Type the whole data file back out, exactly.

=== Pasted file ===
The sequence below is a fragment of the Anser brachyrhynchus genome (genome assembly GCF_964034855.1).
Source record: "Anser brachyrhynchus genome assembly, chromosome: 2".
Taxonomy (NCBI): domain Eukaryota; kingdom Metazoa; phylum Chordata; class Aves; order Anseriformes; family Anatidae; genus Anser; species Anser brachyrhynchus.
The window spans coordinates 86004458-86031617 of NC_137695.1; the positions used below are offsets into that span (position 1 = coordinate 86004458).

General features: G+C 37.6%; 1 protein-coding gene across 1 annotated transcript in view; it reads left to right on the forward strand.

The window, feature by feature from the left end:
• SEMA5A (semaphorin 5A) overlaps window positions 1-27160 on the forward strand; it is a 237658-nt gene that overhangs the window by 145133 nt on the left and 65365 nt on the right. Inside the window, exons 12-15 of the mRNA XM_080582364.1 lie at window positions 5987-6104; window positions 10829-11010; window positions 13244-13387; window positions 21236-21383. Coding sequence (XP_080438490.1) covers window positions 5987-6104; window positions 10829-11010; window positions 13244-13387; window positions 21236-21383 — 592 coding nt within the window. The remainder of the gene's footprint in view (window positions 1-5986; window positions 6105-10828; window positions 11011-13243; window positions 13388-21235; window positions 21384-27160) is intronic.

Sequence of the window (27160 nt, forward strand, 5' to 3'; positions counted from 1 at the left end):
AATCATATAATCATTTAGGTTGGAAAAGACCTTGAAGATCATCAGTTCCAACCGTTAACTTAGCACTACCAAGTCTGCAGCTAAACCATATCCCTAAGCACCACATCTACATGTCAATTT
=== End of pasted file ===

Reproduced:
The sequence below is a fragment of the Anser brachyrhynchus genome (genome assembly GCF_964034855.1).
Source record: "Anser brachyrhynchus genome assembly, chromosome: 2".
Taxonomy (NCBI): domain Eukaryota; kingdom Metazoa; phylum Chordata; class Aves; order Anseriformes; family Anatidae; genus Anser; species Anser brachyrhynchus.
The window spans coordinates 86004458-86031617 of NC_137695.1; the positions used below are offsets into that span (position 1 = coordinate 86004458).

General features: G+C 37.6%; 1 protein-coding gene across 1 annotated transcript in view; it reads left to right on the forward strand.

The window, feature by feature from the left end:
• SEMA5A (semaphorin 5A) overlaps window positions 1-27160 on the forward strand; it is a 237658-nt gene that overhangs the window by 145133 nt on the left and 65365 nt on the right. Inside the window, exons 12-15 of the mRNA XM_080582364.1 lie at window positions 5987-6104; window positions 10829-11010; window positions 13244-13387; window positions 21236-21383. Coding sequence (XP_080438490.1) covers window positions 5987-6104; window positions 10829-11010; window positions 13244-13387; window positions 21236-21383 — 592 coding nt within the window. The remainder of the gene's footprint in view (window positions 1-5986; window positions 6105-10828; window positions 11011-13243; window positions 13388-21235; window positions 21384-27160) is intronic.

Sequence of the window (27160 nt, forward strand, 5' to 3'; positions counted from 1 at the left end):
AATCATATAATCATTTAGGTTGGAAAAGACCTTGAAGATCATCAGTTCCAACCGTTAACTTAGCACTACCAAGTCTGCAGCTAAACCATATCCCTAAGCACCACATCTACATGTCAATTT